So, you're getting married. Here you are, faced with the logistical puzzle of throwing a party for everyone you know and love. Sounds OK on the surface, but what happens when those wonderful, darling people you love turn into professional wedding planners, relationship experts, and interior designers? Suddenly, your dear friends and family have become a Greek chorus, providing color commentary on your every decision, from your choice in a mate to the paperweight of your place cards. When you're planning an interfaith wedding, the chorus of opinion can reach a fever pitch.
As the child of an interfaith marriage — in a family filled with them — I've gathered that even dating outside of your faith can trigger tough questions from your family, earlier than you think: Is this a deal-breaker? Will you convert? How will you raise your kids? Won't they be confused? (In my case, I was raised Catholic with a Jewish father, and I found little confusing about celebrating traditions among two loving families.)
Through an organization called InterfaithFamily, I was able to ask some more couples about their experience. To celebrate the premiere of FYI Network's Bride & Prejudice, a documentary-style show that will explore these issues further, here are 7 things that happen when you marry outside of your faith.
This article is sponsored by Bride & Prejudice, premiering March 15 at 9/8c on FYI. Special thanks to InterfaithFamily —a national organization supporting interfaith families exploring Jewish life —for their assistance in writing this article.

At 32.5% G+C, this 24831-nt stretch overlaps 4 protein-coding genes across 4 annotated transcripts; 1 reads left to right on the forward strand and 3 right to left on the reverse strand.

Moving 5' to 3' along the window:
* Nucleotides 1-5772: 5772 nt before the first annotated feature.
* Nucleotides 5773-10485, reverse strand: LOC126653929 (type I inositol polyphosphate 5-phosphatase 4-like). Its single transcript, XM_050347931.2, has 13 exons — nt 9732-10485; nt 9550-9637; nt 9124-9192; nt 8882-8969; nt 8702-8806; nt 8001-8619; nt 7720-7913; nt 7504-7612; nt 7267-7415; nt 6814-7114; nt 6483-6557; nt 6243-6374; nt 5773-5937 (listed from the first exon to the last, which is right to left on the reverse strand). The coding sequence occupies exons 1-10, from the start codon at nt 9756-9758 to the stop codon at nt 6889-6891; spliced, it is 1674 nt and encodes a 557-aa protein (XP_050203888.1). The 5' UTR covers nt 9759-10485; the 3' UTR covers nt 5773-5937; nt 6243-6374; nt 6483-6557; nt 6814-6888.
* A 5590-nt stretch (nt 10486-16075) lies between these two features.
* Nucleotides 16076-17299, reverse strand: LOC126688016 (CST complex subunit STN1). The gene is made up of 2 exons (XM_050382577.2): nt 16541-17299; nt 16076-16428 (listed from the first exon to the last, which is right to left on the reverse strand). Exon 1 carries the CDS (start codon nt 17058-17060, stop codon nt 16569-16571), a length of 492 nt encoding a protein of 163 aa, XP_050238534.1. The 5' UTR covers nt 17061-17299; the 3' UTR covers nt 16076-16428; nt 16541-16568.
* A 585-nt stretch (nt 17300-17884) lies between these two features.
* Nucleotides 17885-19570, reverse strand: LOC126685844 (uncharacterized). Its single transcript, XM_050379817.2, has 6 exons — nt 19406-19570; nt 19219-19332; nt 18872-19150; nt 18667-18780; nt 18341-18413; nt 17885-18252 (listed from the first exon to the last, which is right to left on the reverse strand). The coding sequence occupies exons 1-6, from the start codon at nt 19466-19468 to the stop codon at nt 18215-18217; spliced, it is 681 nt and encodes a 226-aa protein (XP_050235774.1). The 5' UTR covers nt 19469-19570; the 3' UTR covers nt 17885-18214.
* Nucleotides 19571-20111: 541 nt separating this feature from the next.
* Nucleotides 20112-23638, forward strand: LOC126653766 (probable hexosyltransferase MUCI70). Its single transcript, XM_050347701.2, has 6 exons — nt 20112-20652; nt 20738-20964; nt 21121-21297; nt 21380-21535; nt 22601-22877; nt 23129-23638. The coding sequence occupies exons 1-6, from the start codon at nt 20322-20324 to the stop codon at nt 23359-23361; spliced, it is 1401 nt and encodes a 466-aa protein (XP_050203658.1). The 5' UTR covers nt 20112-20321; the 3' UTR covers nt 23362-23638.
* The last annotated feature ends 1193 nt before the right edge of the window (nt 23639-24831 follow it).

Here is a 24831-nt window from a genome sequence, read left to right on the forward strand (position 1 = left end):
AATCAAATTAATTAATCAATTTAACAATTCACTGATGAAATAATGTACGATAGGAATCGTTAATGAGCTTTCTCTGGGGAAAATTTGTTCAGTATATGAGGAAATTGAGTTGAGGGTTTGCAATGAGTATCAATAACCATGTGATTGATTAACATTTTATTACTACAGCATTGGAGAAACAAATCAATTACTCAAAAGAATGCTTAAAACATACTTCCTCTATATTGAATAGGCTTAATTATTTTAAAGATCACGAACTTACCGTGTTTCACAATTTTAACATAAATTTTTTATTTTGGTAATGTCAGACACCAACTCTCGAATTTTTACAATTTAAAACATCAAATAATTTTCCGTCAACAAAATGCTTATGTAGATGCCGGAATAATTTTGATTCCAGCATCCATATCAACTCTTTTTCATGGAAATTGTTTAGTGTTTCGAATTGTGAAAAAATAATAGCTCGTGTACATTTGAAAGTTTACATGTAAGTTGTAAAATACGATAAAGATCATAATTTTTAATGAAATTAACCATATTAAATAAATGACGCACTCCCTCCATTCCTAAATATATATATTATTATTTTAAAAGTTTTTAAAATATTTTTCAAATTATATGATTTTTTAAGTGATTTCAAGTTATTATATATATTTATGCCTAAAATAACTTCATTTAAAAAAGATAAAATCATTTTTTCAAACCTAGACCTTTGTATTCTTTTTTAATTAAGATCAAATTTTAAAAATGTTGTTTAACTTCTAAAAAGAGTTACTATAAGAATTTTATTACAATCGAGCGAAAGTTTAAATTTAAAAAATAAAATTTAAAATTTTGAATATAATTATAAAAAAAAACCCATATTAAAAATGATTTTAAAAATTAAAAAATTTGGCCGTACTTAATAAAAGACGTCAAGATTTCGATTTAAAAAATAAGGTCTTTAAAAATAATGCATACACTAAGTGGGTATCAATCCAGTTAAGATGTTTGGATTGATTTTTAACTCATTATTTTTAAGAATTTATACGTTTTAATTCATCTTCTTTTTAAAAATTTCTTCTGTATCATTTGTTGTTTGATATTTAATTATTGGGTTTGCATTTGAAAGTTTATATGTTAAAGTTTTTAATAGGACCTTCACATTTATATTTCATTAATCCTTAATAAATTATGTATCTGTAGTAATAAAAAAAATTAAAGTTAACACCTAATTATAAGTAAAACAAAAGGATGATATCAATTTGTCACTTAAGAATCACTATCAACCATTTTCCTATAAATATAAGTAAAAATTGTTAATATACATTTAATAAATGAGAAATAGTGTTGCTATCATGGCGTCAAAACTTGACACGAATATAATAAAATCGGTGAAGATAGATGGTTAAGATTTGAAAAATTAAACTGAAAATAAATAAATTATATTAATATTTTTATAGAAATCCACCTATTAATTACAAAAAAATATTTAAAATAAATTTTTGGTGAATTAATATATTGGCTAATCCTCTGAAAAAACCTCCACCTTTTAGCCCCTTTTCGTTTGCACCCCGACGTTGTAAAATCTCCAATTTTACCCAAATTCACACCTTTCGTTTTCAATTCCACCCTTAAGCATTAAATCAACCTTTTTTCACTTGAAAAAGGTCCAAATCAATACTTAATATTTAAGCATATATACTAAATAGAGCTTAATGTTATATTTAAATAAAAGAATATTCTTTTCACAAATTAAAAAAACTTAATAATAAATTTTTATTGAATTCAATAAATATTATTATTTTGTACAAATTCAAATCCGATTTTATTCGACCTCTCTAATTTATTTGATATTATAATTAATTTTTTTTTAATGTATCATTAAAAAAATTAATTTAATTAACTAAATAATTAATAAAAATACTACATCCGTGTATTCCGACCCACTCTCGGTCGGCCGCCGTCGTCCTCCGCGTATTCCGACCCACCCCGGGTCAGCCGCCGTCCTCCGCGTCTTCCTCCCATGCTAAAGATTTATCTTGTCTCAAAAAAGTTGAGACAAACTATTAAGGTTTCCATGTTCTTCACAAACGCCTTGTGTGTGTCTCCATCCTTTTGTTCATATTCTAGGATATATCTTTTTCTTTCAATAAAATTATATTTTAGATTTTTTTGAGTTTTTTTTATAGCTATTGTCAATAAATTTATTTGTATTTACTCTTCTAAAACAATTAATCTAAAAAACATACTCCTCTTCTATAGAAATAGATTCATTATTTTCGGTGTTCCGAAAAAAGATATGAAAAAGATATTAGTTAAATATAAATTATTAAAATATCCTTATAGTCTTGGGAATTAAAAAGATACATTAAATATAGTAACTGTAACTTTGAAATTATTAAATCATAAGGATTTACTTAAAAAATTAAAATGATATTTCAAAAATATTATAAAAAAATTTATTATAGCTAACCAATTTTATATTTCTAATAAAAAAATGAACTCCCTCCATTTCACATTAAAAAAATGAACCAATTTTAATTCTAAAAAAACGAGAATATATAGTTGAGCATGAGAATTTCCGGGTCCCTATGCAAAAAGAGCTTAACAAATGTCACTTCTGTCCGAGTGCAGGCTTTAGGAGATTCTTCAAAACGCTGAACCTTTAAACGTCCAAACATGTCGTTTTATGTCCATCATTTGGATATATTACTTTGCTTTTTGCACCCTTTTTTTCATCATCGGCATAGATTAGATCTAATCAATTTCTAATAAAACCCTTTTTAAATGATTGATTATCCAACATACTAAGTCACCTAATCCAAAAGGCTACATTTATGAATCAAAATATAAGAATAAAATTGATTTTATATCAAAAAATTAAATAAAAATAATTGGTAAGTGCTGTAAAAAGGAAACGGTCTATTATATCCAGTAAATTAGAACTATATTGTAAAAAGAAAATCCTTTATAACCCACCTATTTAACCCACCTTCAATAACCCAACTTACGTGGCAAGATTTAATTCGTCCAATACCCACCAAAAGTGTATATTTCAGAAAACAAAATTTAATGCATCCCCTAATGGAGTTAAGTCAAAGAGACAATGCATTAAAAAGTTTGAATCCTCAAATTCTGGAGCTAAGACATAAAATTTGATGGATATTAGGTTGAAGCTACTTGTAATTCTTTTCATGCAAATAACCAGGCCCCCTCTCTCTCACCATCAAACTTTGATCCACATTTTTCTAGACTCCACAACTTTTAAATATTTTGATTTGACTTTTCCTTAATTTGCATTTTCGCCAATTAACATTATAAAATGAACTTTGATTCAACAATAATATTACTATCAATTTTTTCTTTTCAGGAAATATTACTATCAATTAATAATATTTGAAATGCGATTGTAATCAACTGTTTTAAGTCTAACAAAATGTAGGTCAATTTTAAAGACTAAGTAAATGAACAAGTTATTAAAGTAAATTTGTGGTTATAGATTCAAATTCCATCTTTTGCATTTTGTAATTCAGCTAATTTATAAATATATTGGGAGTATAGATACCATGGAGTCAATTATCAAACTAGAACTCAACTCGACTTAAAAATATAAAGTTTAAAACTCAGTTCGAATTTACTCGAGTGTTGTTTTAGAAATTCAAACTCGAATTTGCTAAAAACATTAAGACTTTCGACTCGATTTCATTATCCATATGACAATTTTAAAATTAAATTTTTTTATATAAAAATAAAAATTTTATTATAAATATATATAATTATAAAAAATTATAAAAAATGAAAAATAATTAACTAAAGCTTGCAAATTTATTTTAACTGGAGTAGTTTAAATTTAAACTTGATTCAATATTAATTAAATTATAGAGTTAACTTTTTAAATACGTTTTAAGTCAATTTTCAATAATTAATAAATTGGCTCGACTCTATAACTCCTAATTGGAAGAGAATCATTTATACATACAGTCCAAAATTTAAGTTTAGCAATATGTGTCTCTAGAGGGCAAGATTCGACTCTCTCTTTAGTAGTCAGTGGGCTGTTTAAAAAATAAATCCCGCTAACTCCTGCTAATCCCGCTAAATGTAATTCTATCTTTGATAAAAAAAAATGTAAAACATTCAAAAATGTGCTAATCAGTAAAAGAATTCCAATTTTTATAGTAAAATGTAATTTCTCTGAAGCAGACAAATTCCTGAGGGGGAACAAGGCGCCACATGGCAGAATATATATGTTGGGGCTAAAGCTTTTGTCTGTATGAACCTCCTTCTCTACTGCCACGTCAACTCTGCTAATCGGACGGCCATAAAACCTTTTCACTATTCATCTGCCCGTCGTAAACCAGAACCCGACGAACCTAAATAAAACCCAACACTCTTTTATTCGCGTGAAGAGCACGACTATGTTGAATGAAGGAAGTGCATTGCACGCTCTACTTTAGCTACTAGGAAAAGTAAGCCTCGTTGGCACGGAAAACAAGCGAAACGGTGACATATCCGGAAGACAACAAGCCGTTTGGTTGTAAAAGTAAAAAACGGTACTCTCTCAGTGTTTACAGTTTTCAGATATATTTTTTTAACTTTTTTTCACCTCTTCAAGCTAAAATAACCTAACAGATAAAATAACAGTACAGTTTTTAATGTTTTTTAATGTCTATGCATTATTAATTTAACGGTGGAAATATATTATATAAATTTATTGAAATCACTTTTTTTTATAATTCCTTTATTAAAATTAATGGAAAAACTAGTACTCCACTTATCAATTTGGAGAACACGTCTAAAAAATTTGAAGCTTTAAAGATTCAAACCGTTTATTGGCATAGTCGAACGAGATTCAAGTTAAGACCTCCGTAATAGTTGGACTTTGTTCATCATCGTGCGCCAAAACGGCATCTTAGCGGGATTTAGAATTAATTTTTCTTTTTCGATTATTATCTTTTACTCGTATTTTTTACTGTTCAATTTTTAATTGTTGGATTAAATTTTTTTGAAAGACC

1. You'll Have Some Tough (But Necessary!) Conversations
Stephanie and Jarrett
"Be open and honest with your significant other about what your faith means to you and find out what their faith means to them," says Stephanie. "Be willing to have the tough conversations before you get married because it helps you better understand one another and makes you stronger as the interfaith couple you are."
"Talk about kids, talk about holidays, just talk it all out," add Liz and David, who are Jewish and Presbyterian, respectively. "How do you — not your parents or family — feel about these things?"
2. You May Have To Agree To Disagree
You might not always find a satisfying compromise to your differences.
"Sometimes keeping an open mind is easier said than done!" say Hannah (who is Jewish and Catholic) and Amma (who is Hindu and Christian). "Try not to think about your differences as right and wrong. Sometimes you may have to agree to disagree, and other times you may be introduced to a new viewpoint that will change you for the better."
3. The Pressure To Convert Will Be Real
Paola, who is Roman Catholic, and Brian, who was raised Pentecostal but considers himself agnostic.
According to many of the couples I spoke with, the worst advice they got was strikingly similar: "You should think about converting to his faith." "He will convert if he sees it's important to you." "Just convert already."